I like it. Kim purging of elites gains him popularity as the ‘ordinary’ people see someone else being dealt to rather than them. Entrenching the love/liking/admiration/popularity of Kim through fear?

  3. Just don’t let him anywhere near antiaircraft cannon with relatives he doesn’t like.
    The populace have no option. Love Kim or die

  4. artcroft

     /  March 31, 2018

    With Beijing back on side he only has to worry about Trump. And Trump is easily manipulated.

    • David

       /  March 31, 2018

      If Trump is so easily manipulated, how did Hillary not manipulate him into losing the election?

      Obama is the ‘smartest guy in the room’, and he couldn’t manipulate him either. What’s going on?

      • artcroft

         /  March 31, 2018

        Hillary won the popular vote despite being a terrible candidate, Obama wasn’t running against Trump. Trump’s narcism makes him open to flattery and influence. If I was an Iranian or North Korean leader I’d fancy my chances against Trump over Obama.

        • David

           /  March 31, 2018

          Winning the ‘popular’ vote wins you exactly nothing. Only a profoundly stupid person would believe it was any kind of achievement, or are you saying Hillary didn’t know anything about the US electoral system?

          Note that it was Obama that signed a deal with Iran that hands them everything they want for nothing in return, he was just as vulnerable to a bit of flattery as well.

          You have avoided my question too. Hillary is the most experienced politician to run for president for decades, how come she did not use Trump’s narcissism against him? It should have been a slam dunk.

          • Gezza

             /  March 31, 2018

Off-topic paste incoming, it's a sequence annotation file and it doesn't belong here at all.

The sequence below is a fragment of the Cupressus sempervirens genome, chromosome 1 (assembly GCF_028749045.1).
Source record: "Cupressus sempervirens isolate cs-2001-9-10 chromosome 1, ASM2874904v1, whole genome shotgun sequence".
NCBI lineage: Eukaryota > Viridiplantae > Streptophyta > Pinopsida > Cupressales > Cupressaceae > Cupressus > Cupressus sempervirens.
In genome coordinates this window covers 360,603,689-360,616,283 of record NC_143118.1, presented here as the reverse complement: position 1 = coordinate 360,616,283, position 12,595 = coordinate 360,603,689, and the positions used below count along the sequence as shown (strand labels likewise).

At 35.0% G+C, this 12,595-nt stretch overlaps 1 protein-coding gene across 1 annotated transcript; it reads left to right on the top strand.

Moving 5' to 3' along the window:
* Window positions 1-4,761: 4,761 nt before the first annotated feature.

Ah – but The Russians – and Julian Assange – and Cambridge Analytica …

  5. Corky

     /  March 31, 2018

    Arty, have you got tumbleweed in your ears? Remember the story of that old sheriff who went up against the fastest slinger in Broken Wagon County? The old dude had no chance, so he called the time of the show down and placed himself in a strategic position. Once them boys were squared off, the old sheriff moved slightly allowing the sun to shine off his Sheriffs badge and blind the slinger. The slinger was dead before he hit the ground. That old Sheriff had worn his badge with pride for over forty years. Boot Hill was full full of people
    who had writ him off.

  6. NOEL

     /  March 31, 2018

    It was fasinating when watching that program produced by journalists accompanying under cover an eye surgeon correcting sight problems caused in many cases by famine.
    When the eye patch was removed none of the patients went up to thank the surgical team but deviated to stand in front of their Leaders picture to offer thanks.

  7. Maggy Wassilieff

     /  March 31, 2018

    Kim Yong-un 김용은 is not the same person as Kim Jong-un 김정은.

    • Gezza

       /  March 31, 2018

      I see. Two completely different characters, they are. 🙂

  8. David

     /  March 31, 2018

    “Trump could play his part.”

    What makes you think Trump has not been pivotal in getting to this point?

    • Gezza

       /  March 31, 2018

      What makes you think Kim has not been pivotal in getting Trump to this point?
      No US President has ever met a leader of North Korea.

      • David

         /  March 31, 2018

        Of course Kim is pivotal, he leads the nation that is the ‘problem’.

        • Gezza

           /  March 31, 2018

          He could be leading the problem.

          • Gezza

             /  March 31, 2018

            Or even leading the problem on. From Kim’s perspective.
            Think about who stands to benefit most from this meeting with Trump, from as many angles as you can.

          • David

             /  March 31, 2018

            I think you will find NK has been a problem for a little longer than the last 12 months…

            • Blazer

               /  March 31, 2018

              a problem in what..way?

            • Gezza

               /  March 31, 2018

              Still waiting to hear your thoughts on who stands to benefit most from this meeting with Trump from as many angles as you can. If your mind is blank – just say so. It happens.